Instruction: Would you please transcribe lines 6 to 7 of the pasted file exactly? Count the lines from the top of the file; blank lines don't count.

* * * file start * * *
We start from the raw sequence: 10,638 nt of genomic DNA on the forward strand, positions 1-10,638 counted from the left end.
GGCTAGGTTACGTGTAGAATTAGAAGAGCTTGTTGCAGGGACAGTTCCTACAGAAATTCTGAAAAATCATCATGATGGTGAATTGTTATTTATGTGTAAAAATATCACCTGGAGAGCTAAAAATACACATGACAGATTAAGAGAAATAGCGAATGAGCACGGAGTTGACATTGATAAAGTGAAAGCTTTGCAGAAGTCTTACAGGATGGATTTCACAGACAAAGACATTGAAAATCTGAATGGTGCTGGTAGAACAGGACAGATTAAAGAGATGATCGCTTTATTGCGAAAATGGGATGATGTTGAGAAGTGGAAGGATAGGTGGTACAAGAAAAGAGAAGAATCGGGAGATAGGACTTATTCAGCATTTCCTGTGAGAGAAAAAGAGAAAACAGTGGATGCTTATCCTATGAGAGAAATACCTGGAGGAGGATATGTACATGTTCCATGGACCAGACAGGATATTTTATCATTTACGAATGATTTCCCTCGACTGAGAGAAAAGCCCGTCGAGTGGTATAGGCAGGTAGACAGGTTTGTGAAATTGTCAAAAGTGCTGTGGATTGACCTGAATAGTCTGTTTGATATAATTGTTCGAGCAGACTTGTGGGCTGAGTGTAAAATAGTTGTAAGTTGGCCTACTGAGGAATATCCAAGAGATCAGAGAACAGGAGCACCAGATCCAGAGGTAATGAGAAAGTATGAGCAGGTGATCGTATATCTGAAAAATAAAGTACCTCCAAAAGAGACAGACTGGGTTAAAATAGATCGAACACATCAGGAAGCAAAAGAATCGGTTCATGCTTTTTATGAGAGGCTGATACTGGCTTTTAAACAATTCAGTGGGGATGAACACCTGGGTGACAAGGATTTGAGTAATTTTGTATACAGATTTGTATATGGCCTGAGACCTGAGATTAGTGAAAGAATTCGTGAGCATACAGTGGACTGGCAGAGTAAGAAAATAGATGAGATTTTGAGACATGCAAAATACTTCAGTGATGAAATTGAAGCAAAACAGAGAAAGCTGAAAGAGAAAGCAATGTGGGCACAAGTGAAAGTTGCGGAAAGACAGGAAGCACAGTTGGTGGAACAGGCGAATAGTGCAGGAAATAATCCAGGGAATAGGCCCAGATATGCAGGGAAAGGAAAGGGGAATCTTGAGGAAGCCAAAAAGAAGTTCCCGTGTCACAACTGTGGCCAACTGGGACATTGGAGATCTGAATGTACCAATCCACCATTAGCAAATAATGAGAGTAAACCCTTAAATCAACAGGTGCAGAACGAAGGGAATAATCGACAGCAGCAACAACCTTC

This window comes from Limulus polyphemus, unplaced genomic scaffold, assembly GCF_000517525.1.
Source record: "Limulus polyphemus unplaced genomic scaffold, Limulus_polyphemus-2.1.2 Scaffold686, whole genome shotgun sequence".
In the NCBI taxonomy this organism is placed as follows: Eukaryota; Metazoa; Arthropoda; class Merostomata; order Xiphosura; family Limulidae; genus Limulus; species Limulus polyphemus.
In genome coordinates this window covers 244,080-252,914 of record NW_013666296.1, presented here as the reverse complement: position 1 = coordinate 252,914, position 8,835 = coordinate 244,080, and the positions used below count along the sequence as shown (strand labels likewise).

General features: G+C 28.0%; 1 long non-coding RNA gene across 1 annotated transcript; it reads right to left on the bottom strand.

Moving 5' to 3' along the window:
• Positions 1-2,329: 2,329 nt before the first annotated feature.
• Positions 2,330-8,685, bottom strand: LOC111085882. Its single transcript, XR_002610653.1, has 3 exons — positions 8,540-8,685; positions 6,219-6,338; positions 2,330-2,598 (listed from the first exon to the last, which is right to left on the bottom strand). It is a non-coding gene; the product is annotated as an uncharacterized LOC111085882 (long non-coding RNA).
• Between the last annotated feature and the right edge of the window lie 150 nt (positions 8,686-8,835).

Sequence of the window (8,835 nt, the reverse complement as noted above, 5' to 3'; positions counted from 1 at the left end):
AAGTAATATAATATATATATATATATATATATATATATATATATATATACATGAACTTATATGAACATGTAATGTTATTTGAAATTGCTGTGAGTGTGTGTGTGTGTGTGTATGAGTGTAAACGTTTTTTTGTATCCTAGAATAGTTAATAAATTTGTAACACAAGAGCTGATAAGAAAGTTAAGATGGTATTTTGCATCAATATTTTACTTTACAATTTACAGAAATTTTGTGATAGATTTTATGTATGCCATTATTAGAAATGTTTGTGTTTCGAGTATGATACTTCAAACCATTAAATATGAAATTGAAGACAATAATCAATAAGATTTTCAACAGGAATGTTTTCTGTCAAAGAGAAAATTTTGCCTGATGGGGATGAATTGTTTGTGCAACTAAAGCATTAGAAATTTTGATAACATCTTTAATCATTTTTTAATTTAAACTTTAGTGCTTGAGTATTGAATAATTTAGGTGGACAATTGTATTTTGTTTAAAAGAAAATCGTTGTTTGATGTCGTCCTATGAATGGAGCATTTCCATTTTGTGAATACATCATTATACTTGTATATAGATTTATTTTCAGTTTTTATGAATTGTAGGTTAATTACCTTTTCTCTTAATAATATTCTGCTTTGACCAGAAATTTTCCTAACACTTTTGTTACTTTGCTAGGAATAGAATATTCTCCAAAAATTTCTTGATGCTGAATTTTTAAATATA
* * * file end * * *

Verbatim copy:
In genome coordinates this window covers 244,080-252,914 of record NW_013666296.1, presented here as the reverse complement: position 1 = coordinate 252,914, position 8,835 = coordinate 244,080, and the positions used below count along the sequence as shown (strand labels likewise).

General features: G+C 28.0%; 1 long non-coding RNA gene across 1 annotated transcript; it reads right to left on the bottom strand.